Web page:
Bell Solaris—the Sun rings like a bell, initiating waves of influence that traverse, shape and create space, time and life. Various influences in the composition include GONG (Global Oscillation Network Group), on-line access to the daily spectrum of portents from the Sun’s vibrations, and selections from Ovid’s catalog of transformations among gods and mortals and his chronicles of Pythagoras’s lectures on change—all transfigured by the composer’s views of history, evolution, and a penchant for symbolic replication and anthropomorphism.
The musical architecture of Bell Solaris reflects my interest in making musical forms that emerge in the way forms of nature emerge out of the dynamics of vast numbers of component parts. The music is created by transforming the shapes of items in a lexicon of human gestures coded in sonic metaphors to create an unusual form of counterpoint and an arboretum of intertwining lines. In Bell Solaris, all of these musical shapes and lines are derived from transforming aspects of a simple “Hymn of Change”, a kind of gospel waltz about transformation, change, and dying. This “Hymn of Change” is the genesis point for the entire work and is only revealed in the tenth movement after a large array of other musical dramas have already played themselves out. Except for the opening fanfare, all musical material appearing in the piece emerges in some way from this origin point. The dramas underlying the music are presented in the score as a thread of narrative lines, phrases, statements, questions, quotes, and poetic images intended as a means of extending the way the notation communicates with the performer. They are also meant as musical meditations expressed through the composer’s transforming of mythological archetypes to reflect contemplations about modern conundrums in the way we deal with change and our place among the multiplicities of intelligence populating what we regard as our universe. In this way, narrative and dramatic forms are imbedded inside the musical forms.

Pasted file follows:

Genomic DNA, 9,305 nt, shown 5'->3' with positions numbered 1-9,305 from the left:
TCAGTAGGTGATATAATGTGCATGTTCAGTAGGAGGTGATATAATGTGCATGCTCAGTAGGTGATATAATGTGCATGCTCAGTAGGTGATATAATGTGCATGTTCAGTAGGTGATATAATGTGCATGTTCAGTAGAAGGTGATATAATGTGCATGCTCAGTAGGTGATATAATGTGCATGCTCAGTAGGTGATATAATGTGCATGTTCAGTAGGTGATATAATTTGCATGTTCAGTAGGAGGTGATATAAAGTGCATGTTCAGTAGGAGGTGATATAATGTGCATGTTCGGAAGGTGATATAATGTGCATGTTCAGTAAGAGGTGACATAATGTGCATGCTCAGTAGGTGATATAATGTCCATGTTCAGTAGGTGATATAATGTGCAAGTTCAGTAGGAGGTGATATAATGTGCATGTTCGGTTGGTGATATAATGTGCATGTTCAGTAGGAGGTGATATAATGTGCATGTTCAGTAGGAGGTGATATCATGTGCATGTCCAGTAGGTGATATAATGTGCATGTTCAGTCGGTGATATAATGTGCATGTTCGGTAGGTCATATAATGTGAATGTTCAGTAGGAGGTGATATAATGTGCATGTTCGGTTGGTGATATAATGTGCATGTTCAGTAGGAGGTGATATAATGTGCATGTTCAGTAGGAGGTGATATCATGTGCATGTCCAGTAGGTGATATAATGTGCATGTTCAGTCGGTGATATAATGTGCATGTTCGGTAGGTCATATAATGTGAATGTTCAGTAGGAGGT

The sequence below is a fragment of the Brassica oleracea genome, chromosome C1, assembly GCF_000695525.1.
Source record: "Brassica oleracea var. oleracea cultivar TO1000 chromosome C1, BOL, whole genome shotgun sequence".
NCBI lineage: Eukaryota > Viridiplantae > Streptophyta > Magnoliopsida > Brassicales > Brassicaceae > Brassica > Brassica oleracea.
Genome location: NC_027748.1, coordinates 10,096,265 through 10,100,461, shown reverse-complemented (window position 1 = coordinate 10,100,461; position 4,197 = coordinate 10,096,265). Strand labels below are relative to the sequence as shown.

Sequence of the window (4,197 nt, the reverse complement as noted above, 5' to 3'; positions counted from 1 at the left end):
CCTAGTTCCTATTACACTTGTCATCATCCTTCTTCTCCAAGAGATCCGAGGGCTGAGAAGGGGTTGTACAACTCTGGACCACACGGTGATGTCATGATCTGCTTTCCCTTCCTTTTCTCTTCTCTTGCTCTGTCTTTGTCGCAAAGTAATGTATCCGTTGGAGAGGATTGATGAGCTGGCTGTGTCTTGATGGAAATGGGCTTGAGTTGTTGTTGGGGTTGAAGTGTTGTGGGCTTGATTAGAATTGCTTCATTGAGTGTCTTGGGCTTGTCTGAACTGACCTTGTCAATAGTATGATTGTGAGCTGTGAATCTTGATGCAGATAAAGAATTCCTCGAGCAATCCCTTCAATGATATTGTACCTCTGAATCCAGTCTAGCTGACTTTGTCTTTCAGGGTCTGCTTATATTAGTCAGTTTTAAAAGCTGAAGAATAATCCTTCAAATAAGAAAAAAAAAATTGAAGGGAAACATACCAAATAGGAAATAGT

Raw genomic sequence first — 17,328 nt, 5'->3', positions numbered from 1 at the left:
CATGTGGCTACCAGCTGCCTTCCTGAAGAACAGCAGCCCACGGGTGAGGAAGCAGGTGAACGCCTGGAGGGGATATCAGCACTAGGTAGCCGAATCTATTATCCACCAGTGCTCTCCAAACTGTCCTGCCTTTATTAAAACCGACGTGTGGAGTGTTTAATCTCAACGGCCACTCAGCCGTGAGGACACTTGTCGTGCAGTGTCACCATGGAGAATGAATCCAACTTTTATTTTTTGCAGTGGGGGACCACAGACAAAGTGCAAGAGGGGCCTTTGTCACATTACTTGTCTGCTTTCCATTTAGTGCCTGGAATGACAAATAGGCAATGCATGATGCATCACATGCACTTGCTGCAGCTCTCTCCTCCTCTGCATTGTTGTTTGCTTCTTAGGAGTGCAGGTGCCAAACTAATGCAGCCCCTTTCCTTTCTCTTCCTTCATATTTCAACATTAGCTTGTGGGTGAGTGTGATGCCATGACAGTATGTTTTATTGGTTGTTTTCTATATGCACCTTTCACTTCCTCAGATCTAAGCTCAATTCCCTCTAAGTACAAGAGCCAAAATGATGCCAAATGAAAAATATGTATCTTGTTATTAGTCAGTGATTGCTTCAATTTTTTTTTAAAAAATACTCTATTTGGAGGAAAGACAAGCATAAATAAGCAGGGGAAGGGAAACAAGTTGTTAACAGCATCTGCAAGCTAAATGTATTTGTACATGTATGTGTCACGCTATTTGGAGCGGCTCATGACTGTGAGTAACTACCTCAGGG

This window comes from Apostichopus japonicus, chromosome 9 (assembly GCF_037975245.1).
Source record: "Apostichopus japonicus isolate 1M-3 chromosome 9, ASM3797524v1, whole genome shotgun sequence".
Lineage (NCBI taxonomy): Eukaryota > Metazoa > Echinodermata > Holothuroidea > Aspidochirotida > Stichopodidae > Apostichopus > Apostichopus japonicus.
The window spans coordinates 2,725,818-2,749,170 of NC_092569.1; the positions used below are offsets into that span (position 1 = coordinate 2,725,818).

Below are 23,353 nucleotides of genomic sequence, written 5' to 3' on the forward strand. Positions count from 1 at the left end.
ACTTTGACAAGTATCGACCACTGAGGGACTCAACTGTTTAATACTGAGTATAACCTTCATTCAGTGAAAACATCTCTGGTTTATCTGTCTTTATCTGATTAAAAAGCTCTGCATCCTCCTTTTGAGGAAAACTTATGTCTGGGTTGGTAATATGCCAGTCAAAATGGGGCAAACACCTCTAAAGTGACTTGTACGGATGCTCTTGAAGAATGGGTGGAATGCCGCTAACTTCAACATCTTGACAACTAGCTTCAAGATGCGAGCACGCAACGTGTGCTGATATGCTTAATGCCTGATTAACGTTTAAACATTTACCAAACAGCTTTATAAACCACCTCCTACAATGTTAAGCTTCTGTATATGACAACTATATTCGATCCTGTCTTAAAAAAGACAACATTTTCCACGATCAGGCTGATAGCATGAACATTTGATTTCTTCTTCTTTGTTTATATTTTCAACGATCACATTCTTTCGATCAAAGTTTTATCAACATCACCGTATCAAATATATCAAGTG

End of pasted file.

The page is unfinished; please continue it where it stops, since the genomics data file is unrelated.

Written in 1998 for pianist Katrina Krimsky, the original version of Bell Solaris has been expanded here with two pianos, a primary instrument with motion sensors on the keyboard and a second, a Yamaha Disklavier, which responds in some movements with transformations of the music played on the primary piano. In some of these parts, with partial models of musical perception, computer software written by the composer mimics ways in which listeners tend to segment musical materials into chunks or phrases in perception and manipulates these phrases with some of the same procedures originally used to transform musical materials appearing in the written score.
Travis Preston and I had a mutual interest in undertaking a collaborative project together for quite some time. About two years ago, Preston suggested Bell Solaris as the basis for such an exploration. He identified the potential of extending the solo piano performance through carefully choreographed movements of performers interacting with the on-stage musical performance using multiple video cameras. His intent was to create an imagistic expansion of the music to intensify the audience’s listening experience and bring them into closer communion with the ecstasies and meditations of the music and the musician. The essence of this theatrical magnification is to explore a new way of focusing and encouraging the creative listening that is so important in interacting with new kinds of music. This collaboration has helped us uncover inspiring new territory in which music and theater artists can merge efforts in common, mutually supportive work.